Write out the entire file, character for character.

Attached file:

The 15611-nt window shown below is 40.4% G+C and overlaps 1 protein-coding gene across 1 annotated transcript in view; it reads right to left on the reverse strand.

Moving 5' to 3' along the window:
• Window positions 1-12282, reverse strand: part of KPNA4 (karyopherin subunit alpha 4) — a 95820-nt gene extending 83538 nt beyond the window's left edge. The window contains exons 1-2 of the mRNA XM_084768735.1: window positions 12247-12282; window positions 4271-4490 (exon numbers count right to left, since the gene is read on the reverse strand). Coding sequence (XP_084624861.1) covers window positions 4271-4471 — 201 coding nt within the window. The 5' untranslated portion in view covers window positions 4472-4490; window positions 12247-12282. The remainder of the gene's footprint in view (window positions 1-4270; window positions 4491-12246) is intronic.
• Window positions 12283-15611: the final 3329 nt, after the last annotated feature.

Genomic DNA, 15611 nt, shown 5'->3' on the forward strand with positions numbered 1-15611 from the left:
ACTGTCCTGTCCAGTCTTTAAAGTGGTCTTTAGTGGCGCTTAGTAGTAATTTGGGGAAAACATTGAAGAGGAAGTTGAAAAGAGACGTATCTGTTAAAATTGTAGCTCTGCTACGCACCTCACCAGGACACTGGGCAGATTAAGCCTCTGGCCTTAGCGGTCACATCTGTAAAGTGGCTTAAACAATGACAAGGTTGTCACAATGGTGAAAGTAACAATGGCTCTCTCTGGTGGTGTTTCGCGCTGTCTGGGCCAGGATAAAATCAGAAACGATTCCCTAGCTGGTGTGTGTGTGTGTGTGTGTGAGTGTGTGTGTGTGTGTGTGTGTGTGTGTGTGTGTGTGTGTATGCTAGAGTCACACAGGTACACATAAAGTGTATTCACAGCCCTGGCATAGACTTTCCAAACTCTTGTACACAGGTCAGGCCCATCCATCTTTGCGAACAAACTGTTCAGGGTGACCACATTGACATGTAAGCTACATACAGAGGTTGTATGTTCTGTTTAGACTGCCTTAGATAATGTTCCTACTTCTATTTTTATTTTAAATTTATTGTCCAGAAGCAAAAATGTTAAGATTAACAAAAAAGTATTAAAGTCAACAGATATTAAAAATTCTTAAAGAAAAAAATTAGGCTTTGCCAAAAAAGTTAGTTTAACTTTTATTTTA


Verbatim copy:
The 15611-nt window shown below is 40.4% G+C and overlaps 1 protein-coding gene across 1 annotated transcript in view; it reads right to left on the reverse strand.

Moving 5' to 3' along the window:
• Window positions 1-12282, reverse strand: part of KPNA4 (karyopherin subunit alpha 4) — a 95820-nt gene extending 83538 nt beyond the window's left edge. The window contains exons 1-2 of the mRNA XM_084768735.1: window positions 12247-12282; window positions 4271-4490 (exon numbers count right to left, since the gene is read on the reverse strand). Coding sequence (XP_084624861.1) covers window positions 4271-4471 — 201 coding nt within the window. The 5' untranslated portion in view covers window positions 4472-4490; window positions 12247-12282. The remainder of the gene's footprint in view (window positions 1-4270; window positions 4491-12246) is intronic.
• Window positions 12283-15611: the final 3329 nt, after the last annotated feature.

Genomic DNA, 15611 nt, shown 5'->3' on the forward strand with positions numbered 1-15611 from the left:
ACTGTCCTGTCCAGTCTTTAAAGTGGTCTTTAGTGGCGCTTAGTAGTAATTTGGGGAAAACATTGAAGAGGAAGTTGAAAAGAGACGTATCTGTTAAAATTGTAGCTCTGCTACGCACCTCACCAGGACACTGGGCAGATTAAGCCTCTGGCCTTAGCGGTCACATCTGTAAAGTGGCTTAAACAATGACAAGGTTGTCACAATGGTGAAAGTAACAATGGCTCTCTCTGGTGGTGTTTCGCGCTGTCTGGGCCAGGATAAAATCAGAAACGATTCCCTAGCTGGTGTGTGTGTGTGTGTGTGTGAGTGTGTGTGTGTGTGTGTGTGTGTGTGTGTGTGTGTGTGTATGCTAGAGTCACACAGGTACACATAAAGTGTATTCACAGCCCTGGCATAGACTTTCCAAACTCTTGTACACAGGTCAGGCCCATCCATCTTTGCGAACAAACTGTTCAGGGTGACCACATTGACATGTAAGCTACATACAGAGGTTGTATGTTCTGTTTAGACTGCCTTAGATAATGTTCCTACTTCTATTTTTATTTTAAATTTATTGTCCAGAAGCAAAAATGTTAAGATTAACAAAAAAGTATTAAAGTCAACAGATATTAAAAATTCTTAAAGAAAAAAATTAGGCTTTGCCAAAAAAGTTAGTTTAACTTTTATTTTA